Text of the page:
If you quit your job voluntarily, you will typically not be able to collect Oklahoma unemployment benefits. However, if you had good cause for quitting — say, because of unsafe work conditions or unfair treatment — you may qualify for unemployment benefits.
Oklahoma law defines “good cause” for quitting a job as circumstances that change your working conditions to the extent that your job proves harmful to your health, safety, or morals. Good cause also applies if your employer has treated you unfairly or if you are subjected to difficult working conditions. In addition, good cause may apply if you leave your job under a collective bargaining agreement or an employer plan that allows you to quit and your employer agrees.
Under Oklahoma law, some of the conditions that meet the standard of good cause include:
- Unsafe working conditions
- Hazardous to your health
- Job causes or worsens an illness
- A change in working conditions that is harmful
- A breach in original hiring terms by your employer
In addition, there may be changes in your personal situation that would rise to the level of good cause, thereby making you eligible for unemployment benefits. For example:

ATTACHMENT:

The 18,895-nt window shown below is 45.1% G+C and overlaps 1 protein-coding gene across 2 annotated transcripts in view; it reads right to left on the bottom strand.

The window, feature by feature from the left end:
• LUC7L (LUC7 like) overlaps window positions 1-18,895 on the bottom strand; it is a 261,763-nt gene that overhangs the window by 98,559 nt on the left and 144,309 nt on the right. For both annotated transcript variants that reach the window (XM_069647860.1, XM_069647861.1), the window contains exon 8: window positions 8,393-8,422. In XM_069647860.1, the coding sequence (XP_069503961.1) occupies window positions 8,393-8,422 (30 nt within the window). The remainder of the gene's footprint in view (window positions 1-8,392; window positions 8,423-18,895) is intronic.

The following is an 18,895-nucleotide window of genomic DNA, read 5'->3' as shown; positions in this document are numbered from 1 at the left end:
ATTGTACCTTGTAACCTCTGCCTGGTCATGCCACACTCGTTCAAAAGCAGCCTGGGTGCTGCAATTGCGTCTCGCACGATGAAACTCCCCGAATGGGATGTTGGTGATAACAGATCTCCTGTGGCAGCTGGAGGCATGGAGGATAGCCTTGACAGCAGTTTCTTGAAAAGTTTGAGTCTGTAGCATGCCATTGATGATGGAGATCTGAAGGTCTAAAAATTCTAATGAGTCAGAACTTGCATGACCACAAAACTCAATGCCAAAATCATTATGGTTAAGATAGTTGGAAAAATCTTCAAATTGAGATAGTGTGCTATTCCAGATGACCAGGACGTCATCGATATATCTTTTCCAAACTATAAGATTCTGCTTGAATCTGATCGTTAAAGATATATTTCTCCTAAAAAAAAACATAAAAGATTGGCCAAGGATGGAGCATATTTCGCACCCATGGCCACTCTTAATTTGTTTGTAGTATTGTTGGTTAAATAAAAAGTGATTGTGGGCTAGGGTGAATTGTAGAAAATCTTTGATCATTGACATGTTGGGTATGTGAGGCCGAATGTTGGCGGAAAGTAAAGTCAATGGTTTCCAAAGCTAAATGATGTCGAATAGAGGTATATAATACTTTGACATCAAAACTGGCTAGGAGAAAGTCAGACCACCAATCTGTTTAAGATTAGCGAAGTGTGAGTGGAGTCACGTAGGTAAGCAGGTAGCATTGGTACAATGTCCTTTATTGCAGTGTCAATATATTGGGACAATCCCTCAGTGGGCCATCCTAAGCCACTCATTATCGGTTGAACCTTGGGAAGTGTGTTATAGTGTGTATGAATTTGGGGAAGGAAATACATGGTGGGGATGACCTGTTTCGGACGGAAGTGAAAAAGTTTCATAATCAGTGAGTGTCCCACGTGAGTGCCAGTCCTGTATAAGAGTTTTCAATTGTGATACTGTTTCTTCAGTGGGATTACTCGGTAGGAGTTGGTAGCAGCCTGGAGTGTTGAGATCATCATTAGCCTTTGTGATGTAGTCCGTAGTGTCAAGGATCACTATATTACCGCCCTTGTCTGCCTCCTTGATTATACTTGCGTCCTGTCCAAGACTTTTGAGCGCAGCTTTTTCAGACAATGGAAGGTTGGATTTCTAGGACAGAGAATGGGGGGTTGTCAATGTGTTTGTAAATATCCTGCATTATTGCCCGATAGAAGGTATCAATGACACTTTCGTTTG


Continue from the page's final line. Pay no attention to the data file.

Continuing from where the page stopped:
- If your employer moves and the distance to the new location is too far from your home, you may have good cause to leave and look for work elsewhere.
- If your job requirements have changed and you have a medical condition that will limit your ability to meet these new requirements, you may have good cause to quit if your employer will not accommodate your medical needs.
- If you have to quit in order to care for a seriously ill family member or suddenly lack childcare, you may qualify for unemployment benefits while you look for more flexible job opportunities.
Getting unemployment benefits after you quit a job is not easy. Since you are the one who terminated the employment relationship, you will have to prove that you had good cause to quit. Contacting an Oklahoma unemployment attorney to discuss your options before you leave your job will give you the guidance you need to determine if you will qualify for unemployment benefits.
Additionally, your employer may have violated your rights, for example by forcing you to work in an unsafe condition, refusing to allow you time off to help a sick family member, or refusing to accommodate your disability, when you were pushed to quit. If that is so, you need to speak to an attorney experienced in employment law so that you can evaluate what options are available to you.
If you are quitting your job for good cause, seek legal representation from the attorneys at Armstrong & Vaught, P.L.C. Our team will fight to protect your rights and recover compensation from your employer. Call us at (918) 582-2500 or toll-free at (800) 722-8880 or complete the simple form below for a free consultation with a skilled attorney.